November 30, 2009
The age of the Earth-1: The history of the search
(My latest book God vs. Darwin: The War Between Evolution and Creationism in the Classroom has just been released and is now available through the usual outlets. You can order it from Amazon, Barnes and Noble, the publishers Rowman & Littlefield, and also through your local bookstores. For more on the book, see here. You can also listen to the podcast of the interview on WCPN 90.3 about the book.)
It has been awhile since I have made the regular readers of this blog suffer through a long multipart series exploring a particular question. But my post on the interconnectedness of scientific theories spurred me to thinking about finding a good example, and the age of the Earth popped into my head as almost perfect. This series will be interspersed with posts on other topics.
The process by which science came to be interconnected can be described as beginning with a transition from 'early modern science' (which I have chosen to date as beginning with Galileo around 1600 CE) to 'modern science', that started around 1800 as new disciplines like geology, chemistry, and biology started to become mature and independent, developing their own theories and research protocols. But starting around 1900 a new trend emerged, which I will call 'late modern science', in which these somewhat independently developing fields began, as they grew, to encroach on each other's territories, and the need to seek consistency among them became apparent. After some initial crises of incompatibility, by around 1930 the theories had started to mesh reasonably well.
The reason modern scientific theories, unlike those of the past, are so robust is that they are now part of an interconnected web of theories that span many disciplines that formerly were separate. The age when each sub-discipline in science could develop on its own with little reference to other sub-disciplines is over. Now they are all linked together with varying degrees of separation. In addition, there are also general, over-arching scientific principles (the laws of thermodynamics, the atomic theory, quantum mechanics, and relativity to name a few) that no one theory can ignore or unilaterally over-ride.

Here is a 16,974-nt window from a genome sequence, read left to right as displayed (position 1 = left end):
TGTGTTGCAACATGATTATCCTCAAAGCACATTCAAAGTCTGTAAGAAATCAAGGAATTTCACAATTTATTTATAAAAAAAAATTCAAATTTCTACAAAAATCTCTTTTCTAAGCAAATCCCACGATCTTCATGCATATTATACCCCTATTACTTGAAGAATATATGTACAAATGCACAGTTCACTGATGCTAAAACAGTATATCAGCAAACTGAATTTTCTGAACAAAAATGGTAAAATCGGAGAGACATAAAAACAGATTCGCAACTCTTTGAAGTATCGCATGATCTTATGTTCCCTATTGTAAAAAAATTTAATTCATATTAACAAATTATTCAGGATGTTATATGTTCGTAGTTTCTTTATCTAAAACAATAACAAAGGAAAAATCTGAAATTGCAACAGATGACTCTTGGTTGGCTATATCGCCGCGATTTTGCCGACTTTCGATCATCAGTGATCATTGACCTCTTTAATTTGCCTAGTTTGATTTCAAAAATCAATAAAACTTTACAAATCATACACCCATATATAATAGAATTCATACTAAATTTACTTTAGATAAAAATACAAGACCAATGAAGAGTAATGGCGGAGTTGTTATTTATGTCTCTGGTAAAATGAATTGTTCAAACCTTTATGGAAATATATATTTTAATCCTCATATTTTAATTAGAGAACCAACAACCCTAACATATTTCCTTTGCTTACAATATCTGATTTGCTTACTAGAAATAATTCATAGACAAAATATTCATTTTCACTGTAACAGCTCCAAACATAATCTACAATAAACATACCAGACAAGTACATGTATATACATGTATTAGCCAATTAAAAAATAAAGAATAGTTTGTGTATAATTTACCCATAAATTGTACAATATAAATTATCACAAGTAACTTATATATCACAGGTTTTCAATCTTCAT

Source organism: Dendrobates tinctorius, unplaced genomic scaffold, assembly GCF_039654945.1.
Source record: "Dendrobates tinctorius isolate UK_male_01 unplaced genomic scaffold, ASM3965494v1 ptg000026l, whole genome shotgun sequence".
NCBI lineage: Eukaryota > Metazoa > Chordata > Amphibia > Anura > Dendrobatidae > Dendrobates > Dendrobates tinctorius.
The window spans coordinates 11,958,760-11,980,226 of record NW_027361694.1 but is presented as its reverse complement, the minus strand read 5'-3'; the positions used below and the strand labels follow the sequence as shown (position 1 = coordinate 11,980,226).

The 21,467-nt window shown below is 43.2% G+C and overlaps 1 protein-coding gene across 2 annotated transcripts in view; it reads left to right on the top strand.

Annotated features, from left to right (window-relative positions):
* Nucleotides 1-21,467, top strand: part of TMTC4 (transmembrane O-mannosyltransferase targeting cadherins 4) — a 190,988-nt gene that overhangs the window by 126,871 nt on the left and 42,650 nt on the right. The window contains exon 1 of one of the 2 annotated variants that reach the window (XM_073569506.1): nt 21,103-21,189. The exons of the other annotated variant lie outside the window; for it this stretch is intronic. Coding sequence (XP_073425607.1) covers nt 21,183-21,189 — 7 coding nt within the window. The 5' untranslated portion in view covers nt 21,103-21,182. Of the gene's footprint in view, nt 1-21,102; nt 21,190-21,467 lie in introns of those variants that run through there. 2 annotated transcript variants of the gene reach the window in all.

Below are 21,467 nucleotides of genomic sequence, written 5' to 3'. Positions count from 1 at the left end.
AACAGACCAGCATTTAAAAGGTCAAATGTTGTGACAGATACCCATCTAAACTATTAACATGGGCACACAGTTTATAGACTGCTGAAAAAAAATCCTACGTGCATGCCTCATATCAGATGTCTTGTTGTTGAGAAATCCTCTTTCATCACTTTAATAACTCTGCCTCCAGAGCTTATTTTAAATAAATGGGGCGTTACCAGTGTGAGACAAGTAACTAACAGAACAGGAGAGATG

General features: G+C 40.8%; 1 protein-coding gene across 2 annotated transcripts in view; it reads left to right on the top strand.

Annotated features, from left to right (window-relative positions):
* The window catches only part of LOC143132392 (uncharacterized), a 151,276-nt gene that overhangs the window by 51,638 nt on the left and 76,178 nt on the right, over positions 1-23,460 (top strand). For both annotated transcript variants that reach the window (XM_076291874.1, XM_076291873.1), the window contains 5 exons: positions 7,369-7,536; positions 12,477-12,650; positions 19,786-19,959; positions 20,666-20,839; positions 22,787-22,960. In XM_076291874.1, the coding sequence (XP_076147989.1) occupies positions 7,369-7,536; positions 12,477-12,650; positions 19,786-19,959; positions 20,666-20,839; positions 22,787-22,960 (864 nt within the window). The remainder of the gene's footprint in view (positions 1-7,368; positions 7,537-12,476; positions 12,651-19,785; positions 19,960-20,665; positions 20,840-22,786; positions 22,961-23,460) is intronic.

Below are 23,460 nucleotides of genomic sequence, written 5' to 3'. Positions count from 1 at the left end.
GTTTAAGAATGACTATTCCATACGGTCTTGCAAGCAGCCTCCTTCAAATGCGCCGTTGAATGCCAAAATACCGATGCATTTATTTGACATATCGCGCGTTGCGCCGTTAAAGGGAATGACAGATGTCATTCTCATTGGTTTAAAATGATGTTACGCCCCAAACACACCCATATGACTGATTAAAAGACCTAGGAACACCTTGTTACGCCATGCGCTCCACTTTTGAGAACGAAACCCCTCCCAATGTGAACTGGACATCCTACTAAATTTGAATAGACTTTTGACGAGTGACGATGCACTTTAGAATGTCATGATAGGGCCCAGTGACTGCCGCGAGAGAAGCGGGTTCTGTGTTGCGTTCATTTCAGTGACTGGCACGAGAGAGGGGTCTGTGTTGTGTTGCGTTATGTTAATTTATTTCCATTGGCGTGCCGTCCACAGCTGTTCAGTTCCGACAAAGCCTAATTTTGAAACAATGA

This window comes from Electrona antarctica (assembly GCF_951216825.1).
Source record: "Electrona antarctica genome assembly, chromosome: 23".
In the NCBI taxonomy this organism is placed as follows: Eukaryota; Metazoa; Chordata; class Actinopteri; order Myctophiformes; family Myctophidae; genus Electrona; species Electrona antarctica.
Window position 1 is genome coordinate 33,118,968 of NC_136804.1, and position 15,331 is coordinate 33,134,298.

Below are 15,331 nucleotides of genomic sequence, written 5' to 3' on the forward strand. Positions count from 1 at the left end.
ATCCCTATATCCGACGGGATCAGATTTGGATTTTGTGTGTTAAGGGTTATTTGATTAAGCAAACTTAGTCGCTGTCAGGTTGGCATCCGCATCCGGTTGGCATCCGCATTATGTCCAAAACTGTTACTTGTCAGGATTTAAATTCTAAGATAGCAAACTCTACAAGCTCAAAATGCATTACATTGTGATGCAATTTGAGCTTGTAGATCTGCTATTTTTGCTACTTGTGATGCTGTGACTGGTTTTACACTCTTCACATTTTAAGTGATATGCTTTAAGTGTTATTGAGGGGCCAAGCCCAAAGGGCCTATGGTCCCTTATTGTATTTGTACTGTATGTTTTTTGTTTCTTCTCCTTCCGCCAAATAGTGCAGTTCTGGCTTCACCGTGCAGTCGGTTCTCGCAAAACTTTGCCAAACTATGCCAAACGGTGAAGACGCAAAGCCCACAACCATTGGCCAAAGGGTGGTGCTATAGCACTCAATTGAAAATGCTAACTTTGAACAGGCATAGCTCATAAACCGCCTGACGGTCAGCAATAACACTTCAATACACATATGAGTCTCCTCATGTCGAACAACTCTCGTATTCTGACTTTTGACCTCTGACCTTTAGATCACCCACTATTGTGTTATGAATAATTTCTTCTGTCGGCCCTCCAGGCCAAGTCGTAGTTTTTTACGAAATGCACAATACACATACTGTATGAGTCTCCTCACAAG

Hence any attempt to reject any one theory in that web and replace it with another without taking into account the impact of this move on other theories is doomed to fail. This is where creationists stumble badly. They tend to view scientific theories and facts as modular units in which any one they dislike or which obviously disagrees with the Bible or Koran or other religious text can be plucked out and replaced with one that is more congenial. Dislike evolution? Remove it from the scientific pantheon and put special creation in its place. Don't want to believe in an old Earth? No problem. Replace it with Ussher's calculation of 4004 BCE as the year of creation.
But hold on a minute there, my creationist friends. You are no longer living in the 17th century and so your freedom to pick and choose is long gone. Determining the age of the Earth is precisely one of those investigations that beautifully illustrate the interconnectedness of science and why efforts to change the scientific consensus in such an ad hoc manner are bound to fail. In fact, estimating the age of the Earth provides a beautiful example of how scientific theories have made the transition from early modern to modern to late modern, and this series of posts will illustrate that sequence.